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Article
Publication date: 19 April 2013

Margaret M.C. Humphreys

The research asked: How do daughters take the lead in their family businesses? What are the relevant issues that characterize the succession process for daughters, what…

Abstract

Purpose

The research asked: How do daughters take the lead in their family businesses? What are the relevant issues that characterize the succession process for daughters, what are the attributes of daughter successors, and what, if any, features distinguish their leadership style?

Design/methodology/approach

Qualitative research comprised reflective interviews with 14 daughter successors. Thematic data analysis was used to analyze data, build models and link to previous research.

Findings

The shifting landscape of women's roles in family businesses is evidenced through the experiences of daughters who have taken over the top leadership positions in their family firms. Skill and commitment override gender in successor selection. The women were intrinsically motivated to take over their family businesses and owned significant shares in their firms. The findings confirm the centrality of the successor‐incumbent relationship and reveal mentoring, frequently by the incumbent, as the principal vehicle for the transfer of business leadership. Emotional competence emerged as a key successor quality.

Research limitations/implications

This research is based on a single perspective, that of the successor. The accounts may include elements of performance, that is, selection of content based on the audience and the participant's desired results.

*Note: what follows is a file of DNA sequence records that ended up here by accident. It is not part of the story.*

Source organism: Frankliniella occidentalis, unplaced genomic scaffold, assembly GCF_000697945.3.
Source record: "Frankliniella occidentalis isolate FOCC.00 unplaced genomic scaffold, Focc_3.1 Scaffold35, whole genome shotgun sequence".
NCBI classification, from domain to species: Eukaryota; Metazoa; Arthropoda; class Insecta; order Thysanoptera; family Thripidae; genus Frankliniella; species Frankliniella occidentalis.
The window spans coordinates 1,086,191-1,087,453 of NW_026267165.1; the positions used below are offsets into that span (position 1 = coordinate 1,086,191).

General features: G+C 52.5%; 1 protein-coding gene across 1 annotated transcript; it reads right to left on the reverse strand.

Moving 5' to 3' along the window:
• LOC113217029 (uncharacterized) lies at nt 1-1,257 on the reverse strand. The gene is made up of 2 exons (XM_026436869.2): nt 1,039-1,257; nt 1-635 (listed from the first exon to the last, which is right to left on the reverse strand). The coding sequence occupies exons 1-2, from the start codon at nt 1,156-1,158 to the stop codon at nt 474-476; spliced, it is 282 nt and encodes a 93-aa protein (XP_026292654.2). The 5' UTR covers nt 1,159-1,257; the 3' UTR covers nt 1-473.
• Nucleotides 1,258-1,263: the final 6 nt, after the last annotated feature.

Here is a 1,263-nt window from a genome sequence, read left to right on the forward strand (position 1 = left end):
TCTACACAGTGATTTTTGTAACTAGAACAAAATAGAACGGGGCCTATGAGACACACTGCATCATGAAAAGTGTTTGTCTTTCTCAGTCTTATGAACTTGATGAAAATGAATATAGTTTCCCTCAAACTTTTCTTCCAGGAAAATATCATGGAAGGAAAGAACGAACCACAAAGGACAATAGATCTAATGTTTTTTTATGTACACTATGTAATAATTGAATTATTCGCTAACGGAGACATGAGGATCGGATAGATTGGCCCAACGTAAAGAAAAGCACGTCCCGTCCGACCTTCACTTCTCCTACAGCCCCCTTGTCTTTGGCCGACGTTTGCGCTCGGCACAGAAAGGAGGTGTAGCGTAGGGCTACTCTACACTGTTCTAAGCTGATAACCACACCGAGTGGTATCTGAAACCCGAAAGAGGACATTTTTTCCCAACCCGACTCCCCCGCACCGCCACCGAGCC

Originality/value

The paper provides an alternate view to female invisibility in the family business, and the practice of primogeniture. This is new research on succession and women's roles in family business.

Details

Journal of Family Business Management, vol. 3 no. 1
Type: Research Article
ISSN: 2043-6238

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Article
Publication date: 2 November 2020

Boris Urban and Ruth Palesa Nonkwelo

Literature considers the succession process to be successful when both the continuity of the business and harmony within the family are preserved. This study empirically…

Abstract

Purpose

Literature considers the succession process to be successful when both the continuity of the business and harmony within the family are preserved. This study empirically investigates intra-family dynamics with regard to daughters as potential successors in family businesses.

Design/methodology/approach

The study takes place in South Africa where family businesses represent a significant amount of all listed businesses on the Johannesburg Stock Exchange. A structured survey instrument is used to collect primary data from family businesses in South Africa. The study hypotheses are statistically tested using regression analyses.